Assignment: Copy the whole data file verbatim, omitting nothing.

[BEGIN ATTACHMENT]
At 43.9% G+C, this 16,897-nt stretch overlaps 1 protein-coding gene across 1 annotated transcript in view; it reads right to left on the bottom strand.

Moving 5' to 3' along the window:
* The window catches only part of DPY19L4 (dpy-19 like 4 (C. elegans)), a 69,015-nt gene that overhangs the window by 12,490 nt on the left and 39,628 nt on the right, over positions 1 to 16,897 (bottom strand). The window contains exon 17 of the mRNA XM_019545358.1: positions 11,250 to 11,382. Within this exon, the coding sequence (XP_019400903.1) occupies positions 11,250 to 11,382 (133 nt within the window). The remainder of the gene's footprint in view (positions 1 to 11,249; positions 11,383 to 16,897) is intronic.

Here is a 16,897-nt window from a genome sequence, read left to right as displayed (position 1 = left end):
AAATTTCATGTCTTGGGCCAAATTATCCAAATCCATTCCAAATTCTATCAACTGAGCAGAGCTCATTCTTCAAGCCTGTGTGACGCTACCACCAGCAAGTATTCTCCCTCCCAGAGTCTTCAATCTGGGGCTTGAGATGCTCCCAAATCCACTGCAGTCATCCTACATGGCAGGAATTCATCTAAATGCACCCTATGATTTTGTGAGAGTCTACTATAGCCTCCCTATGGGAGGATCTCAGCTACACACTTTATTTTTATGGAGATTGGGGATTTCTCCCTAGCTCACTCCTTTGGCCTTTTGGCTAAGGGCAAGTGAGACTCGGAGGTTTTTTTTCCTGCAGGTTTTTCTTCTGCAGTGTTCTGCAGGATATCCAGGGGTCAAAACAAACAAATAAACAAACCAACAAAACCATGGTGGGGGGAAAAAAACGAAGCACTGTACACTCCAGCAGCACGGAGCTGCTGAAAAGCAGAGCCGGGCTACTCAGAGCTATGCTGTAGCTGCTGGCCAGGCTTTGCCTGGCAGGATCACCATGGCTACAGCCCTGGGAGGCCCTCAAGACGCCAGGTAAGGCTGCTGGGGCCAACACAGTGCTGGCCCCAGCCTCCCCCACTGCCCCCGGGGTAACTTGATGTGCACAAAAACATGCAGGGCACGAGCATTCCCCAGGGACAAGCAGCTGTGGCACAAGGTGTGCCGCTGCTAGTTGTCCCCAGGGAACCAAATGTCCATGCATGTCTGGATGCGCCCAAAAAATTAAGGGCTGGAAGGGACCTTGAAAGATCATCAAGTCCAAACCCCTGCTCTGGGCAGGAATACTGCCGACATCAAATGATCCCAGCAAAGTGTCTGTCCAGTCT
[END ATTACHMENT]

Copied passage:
At 43.9% G+C, this 16,897-nt stretch overlaps 1 protein-coding gene across 1 annotated transcript in view; it reads right to left on the bottom strand.

Moving 5' to 3' along the window:
* The window catches only part of DPY19L4 (dpy-19 like 4 (C. elegans)), a 69,015-nt gene that overhangs the window by 12,490 nt on the left and 39,628 nt on the right, over positions 1 to 16,897 (bottom strand). The window contains exon 17 of the mRNA XM_019545358.1: positions 11,250 to 11,382. Within this exon, the coding sequence (XP_019400903.1) occupies positions 11,250 to 11,382 (133 nt within the window). The remainder of the gene's footprint in view (positions 1 to 11,249; positions 11,383 to 16,897) is intronic.

Here is a 16,897-nt window from a genome sequence, read left to right as displayed (position 1 = left end):
AAATTTCATGTCTTGGGCCAAATTATCCAAATCCATTCCAAATTCTATCAACTGAGCAGAGCTCATTCTTCAAGCCTGTGTGACGCTACCACCAGCAAGTATTCTCCCTCCCAGAGTCTTCAATCTGGGGCTTGAGATGCTCCCAAATCCACTGCAGTCATCCTACATGGCAGGAATTCATCTAAATGCACCCTATGATTTTGTGAGAGTCTACTATAGCCTCCCTATGGGAGGATCTCAGCTACACACTTTATTTTTATGGAGATTGGGGATTTCTCCCTAGCTCACTCCTTTGGCCTTTTGGCTAAGGGCAAGTGAGACTCGGAGGTTTTTTTTCCTGCAGGTTTTTCTTCTGCAGTGTTCTGCAGGATATCCAGGGGTCAAAACAAACAAATAAACAAACCAACAAAACCATGGTGGGGGGAAAAAAACGAAGCACTGTACACTCCAGCAGCACGGAGCTGCTGAAAAGCAGAGCCGGGCTACTCAGAGCTATGCTGTAGCTGCTGGCCAGGCTTTGCCTGGCAGGATCACCATGGCTACAGCCCTGGGAGGCCCTCAAGACGCCAGGTAAGGCTGCTGGGGCCAACACAGTGCTGGCCCCAGCCTCCCCCACTGCCCCCGGGGTAACTTGATGTGCACAAAAACATGCAGGGCACGAGCATTCCCCAGGGACAAGCAGCTGTGGCACAAGGTGTGCCGCTGCTAGTTGTCCCCAGGGAACCAAATGTCCATGCATGTCTGGATGCGCCCAAAAAATTAAGGGCTGGAAGGGACCTTGAAAGATCATCAAGTCCAAACCCCTGCTCTGGGCAGGAATACTGCCGACATCAAATGATCCCAGCAAAGTGTCTGTCCAGTCT